Are You as Healthy as a Hunter-Gatherer?

Modern society has come a long way from the foraging, uncivilized lives of our hunter-gatherer ancestors 10,000 years ago. Not only are we at far greater risk of being attacked by a saber-toothed tiger, but we have medicine to combat infection, well-constructed houses to protect us from the weather, and food readily available to stave off hunger. So, why then do many studies suggest that hunter-gatherer societies of the past and present are healthier than our industrialized culture?

For some time, common belief was that the hunter-gatherer lifestyle required far more physical activity than that of our predominantly sedentary, indoor way of living. In an article published in the journal The Physician and Sports Medicine, experts at the Mid America Heart and Vascular Institute at University of Missouri in Kansas City, Missouri state that our "change from a very physically demanding lifestyle in natural outdoor settings to an inactive indoor lifestyle is at the origin of many of the widespread chronic diseases that are endemic in our modern society." They go on to relate that the logical way to remedy these issues is to "replicate the native human activity pattern to the extent that this is achievable and practical."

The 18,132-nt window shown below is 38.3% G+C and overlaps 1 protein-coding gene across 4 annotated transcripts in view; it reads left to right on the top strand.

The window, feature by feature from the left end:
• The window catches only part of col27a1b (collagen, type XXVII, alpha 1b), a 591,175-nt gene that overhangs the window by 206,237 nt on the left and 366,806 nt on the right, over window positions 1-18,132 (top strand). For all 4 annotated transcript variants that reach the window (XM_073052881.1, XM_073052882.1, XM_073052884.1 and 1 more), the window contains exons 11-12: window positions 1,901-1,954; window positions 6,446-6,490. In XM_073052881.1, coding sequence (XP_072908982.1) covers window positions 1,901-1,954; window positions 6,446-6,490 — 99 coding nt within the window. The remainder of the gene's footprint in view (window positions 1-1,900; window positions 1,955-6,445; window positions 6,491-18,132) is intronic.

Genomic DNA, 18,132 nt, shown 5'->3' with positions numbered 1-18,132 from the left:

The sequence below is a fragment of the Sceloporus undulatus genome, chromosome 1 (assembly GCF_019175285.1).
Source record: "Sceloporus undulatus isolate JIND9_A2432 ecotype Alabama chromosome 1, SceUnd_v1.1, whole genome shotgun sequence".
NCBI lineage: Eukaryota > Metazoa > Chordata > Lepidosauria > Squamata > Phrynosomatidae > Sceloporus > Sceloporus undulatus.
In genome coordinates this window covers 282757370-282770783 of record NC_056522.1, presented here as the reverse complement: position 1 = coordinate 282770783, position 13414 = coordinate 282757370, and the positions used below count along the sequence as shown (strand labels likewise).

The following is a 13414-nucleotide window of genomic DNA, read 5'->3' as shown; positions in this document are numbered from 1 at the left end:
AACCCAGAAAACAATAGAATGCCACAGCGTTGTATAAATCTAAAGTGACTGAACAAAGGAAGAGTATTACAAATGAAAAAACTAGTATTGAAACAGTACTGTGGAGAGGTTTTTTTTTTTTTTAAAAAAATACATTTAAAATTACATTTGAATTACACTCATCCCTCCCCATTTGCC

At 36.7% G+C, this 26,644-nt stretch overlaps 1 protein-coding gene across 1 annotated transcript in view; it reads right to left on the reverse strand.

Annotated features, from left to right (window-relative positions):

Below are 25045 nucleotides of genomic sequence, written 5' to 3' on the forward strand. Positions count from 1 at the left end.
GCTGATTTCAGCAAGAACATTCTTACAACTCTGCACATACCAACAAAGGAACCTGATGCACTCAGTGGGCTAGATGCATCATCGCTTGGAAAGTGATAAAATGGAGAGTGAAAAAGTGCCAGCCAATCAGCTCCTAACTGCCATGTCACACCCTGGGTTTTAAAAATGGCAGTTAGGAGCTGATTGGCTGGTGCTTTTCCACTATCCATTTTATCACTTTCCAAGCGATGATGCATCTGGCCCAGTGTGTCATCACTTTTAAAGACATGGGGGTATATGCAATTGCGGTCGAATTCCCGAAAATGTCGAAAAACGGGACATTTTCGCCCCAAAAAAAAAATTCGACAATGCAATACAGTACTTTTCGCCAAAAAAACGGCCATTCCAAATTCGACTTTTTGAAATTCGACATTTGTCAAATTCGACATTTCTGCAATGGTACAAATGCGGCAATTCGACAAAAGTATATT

What About Diet?

Recent studies, however, seem to believe that moving like a caveman doesn't go far enough. In fact, some believe that diet is the main factor in why industrialized society is less healthy than our ancestors'. In an article published in PLoS ONE, researchers cataloged the energy expenditure of a present day hunter-gatherer society, the Hadza of Tanzania, with that of Westerners. Researchers found that, despite spending their days hiking long distances in search for food, they burned no more calories than most Americans.

Instead, the researchers of the study suggest the calorie-dense Western diet and the tendency to overeat may play the largest role in the prevalence of obesity in the U.S. An article published by the Diabetes Center at University of California, San Francisco suggests that the before the agricultural revolution—which introduced cereal grains, legumes, saturated fats, simple sugars, and sodium to the Western diet—type 2 diabetes, cardiovascular disease, obesity, and certain types of cancer weren't as prevalent.




Exercise like a hunter-gatherer: a prescription for organic physical fitness.
O'Keefe, Vogel, Lavie, Cordain

Hunter-Gatherer Diet May Help Prevent and Treat Type 2 Diabetes
Diabetes Center, University of California, San Francisco
Obesity Theories Challenged By Hunter-Gatherer Study